Economic abuse is a common but frequently disregarded aspect of domestic abuse -a silent source of coercion, control, and dependency. Recognised under the Domestic Abuse Act 2021, it takes on subtle forms, manipulating a victim’s finances and seizing control over crucial resources, perpetuating a cycle of vulnerability and entrapment.

You can find further information about the difference types of domestic abuse on our 10 signs of an unhealthy relationship page.

Economic abuse and financial abuse

Economic abuse is much further reaching than financial abuse alone. The term “economic abuse” refers to the various ways in which a perpetrator of domestic abuse manipulates a victim’s financial circumstances using things such as employment, housing, and transportation – not just controlling their money.

The dynamics of economic abuse

Economic abuse is a web of coercive practises that goes well beyond financial control. It includes a number of tactics employed by the abuser to maintain dominance and restrict autonomy:

Control over income and resources

  • Restricting employment opportunities: Preventing the victim from pursuing education or employment, or imposing restrictions on working hours.
  • Taking Charge of Finances: withholding benefits, denying access to bank accounts, or seizing wages.
  • Exploiting Financial Vulnerabilities: Misusing joint bank accounts or refusing a victim access to their bank account, accumulating debt in a victim’s name without consent, or coercing the victim to bear financial burdens such as taking out loans.

Restriction of Financial Autonomy

Economic abusers exercise dictatorial control over spending and ownership, curbing the victim’s financial autonomy through:

  • Micromanaging Finances: Dictating how and when money should be spent, monitoring receipts, and demanding justifications for purchases.
  • Imposing Allowances: Requiring the victim to seek permission or provide an allowance for essential expenses.
  • Secrecy and Control of Assets: Insisting that all assets, including savings and property, be solely in the abuser’s name, or concealing financial information.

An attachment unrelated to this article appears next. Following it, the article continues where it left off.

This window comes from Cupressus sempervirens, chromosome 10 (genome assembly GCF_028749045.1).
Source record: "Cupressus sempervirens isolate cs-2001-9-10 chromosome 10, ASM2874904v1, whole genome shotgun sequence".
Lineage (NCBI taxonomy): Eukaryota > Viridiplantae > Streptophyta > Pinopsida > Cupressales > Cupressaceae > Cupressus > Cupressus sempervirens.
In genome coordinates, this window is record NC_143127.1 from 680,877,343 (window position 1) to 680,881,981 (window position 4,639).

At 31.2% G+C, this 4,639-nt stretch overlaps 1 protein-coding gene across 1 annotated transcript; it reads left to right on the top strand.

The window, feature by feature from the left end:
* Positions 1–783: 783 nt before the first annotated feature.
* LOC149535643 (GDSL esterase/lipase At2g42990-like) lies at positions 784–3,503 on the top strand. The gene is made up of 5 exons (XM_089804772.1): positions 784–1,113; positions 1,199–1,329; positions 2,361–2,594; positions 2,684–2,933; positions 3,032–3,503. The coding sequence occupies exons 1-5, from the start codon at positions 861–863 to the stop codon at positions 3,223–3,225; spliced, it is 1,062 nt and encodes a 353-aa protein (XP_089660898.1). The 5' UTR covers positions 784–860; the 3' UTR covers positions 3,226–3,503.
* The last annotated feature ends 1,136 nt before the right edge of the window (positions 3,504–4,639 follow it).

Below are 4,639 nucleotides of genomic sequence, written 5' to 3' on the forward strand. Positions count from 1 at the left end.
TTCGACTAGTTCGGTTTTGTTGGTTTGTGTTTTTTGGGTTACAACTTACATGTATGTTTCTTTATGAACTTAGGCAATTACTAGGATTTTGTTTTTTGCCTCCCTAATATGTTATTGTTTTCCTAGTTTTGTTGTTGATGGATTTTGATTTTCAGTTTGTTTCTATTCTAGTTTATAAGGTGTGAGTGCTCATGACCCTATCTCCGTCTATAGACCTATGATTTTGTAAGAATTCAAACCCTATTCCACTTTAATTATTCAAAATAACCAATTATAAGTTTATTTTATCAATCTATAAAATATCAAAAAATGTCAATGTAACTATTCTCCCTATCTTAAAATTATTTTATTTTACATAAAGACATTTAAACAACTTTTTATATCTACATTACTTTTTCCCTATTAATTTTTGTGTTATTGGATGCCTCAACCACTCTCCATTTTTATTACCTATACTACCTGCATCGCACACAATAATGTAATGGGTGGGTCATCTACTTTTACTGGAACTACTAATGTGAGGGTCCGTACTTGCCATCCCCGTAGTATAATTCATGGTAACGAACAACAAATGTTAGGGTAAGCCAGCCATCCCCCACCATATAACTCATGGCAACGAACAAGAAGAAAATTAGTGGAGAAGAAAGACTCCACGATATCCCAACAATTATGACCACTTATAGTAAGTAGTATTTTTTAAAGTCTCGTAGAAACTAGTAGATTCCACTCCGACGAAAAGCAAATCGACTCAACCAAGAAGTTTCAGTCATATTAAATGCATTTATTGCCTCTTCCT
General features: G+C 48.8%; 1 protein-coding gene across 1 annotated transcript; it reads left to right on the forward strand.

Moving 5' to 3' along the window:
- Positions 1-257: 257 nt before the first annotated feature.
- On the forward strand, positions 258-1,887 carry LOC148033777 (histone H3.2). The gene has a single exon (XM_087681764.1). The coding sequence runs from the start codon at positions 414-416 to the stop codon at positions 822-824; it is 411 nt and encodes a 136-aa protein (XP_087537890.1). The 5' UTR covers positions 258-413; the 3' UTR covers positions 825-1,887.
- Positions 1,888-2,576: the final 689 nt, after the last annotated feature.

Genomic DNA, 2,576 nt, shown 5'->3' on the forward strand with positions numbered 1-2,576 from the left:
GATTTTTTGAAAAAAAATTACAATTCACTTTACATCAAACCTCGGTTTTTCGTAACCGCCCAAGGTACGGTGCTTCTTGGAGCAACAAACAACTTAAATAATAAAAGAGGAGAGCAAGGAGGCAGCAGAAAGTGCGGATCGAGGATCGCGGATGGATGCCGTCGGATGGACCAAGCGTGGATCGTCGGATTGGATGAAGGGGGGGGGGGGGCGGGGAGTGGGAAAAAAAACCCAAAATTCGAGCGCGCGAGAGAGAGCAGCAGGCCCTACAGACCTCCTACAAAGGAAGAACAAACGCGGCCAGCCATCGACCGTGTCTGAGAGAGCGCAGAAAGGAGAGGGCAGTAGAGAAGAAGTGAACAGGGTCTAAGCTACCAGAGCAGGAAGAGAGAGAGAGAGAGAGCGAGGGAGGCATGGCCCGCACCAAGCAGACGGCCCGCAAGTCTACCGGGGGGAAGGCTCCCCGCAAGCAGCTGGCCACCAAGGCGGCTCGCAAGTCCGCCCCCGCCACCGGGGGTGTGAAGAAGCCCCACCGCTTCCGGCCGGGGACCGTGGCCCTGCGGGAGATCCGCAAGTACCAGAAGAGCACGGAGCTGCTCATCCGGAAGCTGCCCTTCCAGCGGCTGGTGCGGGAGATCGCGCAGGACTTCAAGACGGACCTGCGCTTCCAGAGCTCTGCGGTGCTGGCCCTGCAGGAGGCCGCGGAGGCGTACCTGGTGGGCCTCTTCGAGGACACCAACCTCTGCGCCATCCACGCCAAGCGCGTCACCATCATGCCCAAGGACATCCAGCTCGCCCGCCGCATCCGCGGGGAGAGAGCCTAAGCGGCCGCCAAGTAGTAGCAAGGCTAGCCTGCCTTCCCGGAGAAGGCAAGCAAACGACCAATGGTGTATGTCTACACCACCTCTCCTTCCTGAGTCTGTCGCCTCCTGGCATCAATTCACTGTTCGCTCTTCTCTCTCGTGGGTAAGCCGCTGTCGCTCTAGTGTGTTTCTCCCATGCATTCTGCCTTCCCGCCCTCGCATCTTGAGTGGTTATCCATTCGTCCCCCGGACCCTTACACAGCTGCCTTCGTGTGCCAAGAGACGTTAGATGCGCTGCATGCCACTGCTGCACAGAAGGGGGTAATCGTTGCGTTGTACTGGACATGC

Exploitation and Sabotage

Abusers exploit vulnerabilities and intentionally sabotage economic stability by:

  • Stealing and Damaging Property: Theft or destruction of belongings, causing financial harm.
  • Refusing Contribution to Household Costs: Deciding not to contribute to shared expenses, leaving all bills for their victim to pay, and so leaving the victim financially burdened.
  • Forcing Debt and Financial Dependence: Building up debt in the victim’s name, limiting access to resources crucial for independence.

Repercussions and Recovery

Economic abuse inflicts enduring scars, disrupting lives long after the relationship ends. Survivors often find themselves grappling with monumental challenges:

  • Financial Instability: Departing with minimal resources, laden with debts, and facing compromised credit ratings.
  • Persistent Vulnerability: Struggling to regain a financial footing, maintain savings, or secure economic stability.

Recovery from economic abuse demands comprehensive support—financial, emotional, and legal. It necessitates eradicating debt burdens, rebuilding credit scores, and empowering survivors to reclaim financial independence.

Are you worried that someone you know might be experiencing domestic abuse? Find out how to support those experiencing abuse on our Supporting someone page.


Economic abuse is a harmful tool with uses various tactics. It is like a weapon that traps and controls victims, making them dependent. It is important to understand its different forms, help survivors, and raise awareness to overcome this silent type of domestic abuse.

By shedding light on the nuanced tactics of economic abuse, we strive to foster a society that champions financial autonomy, empowers survivors, and staunchly opposes coercive control within intimate relationships.

Learn more about recognising the signs of Domestic Abuse.

If you are experiencing economic abuse, or any form of domestic abuse, are worried about someone you know, or are concerned about the impact of your behaviour towards others, then help is available on the Somerset Domestic Abuse website or by telephoning 0800 69 49 999 – between 8am – 8pm, 7 days a week.

In an emergency you should always dial 999. If you are worried that an abuser may overhear your call you can remain silent, tap the phone and dial 55 when prompted by the operator who will send help.

If you are deaf, hard of hearing or speech-impaired you can register with Once registered you will be able to send a text to 999 if you require help in an emergency.

Further reading

Beyond the bruises – Somerset’s new fight against non-physical domestic abuse

Gaslighting – what is it?

From pixels to power – unveiling the digital battlefield of domestic abuse

Calculator, coins and financial statements

About this article

May 8, 2024

Michael Wallis

Advice and support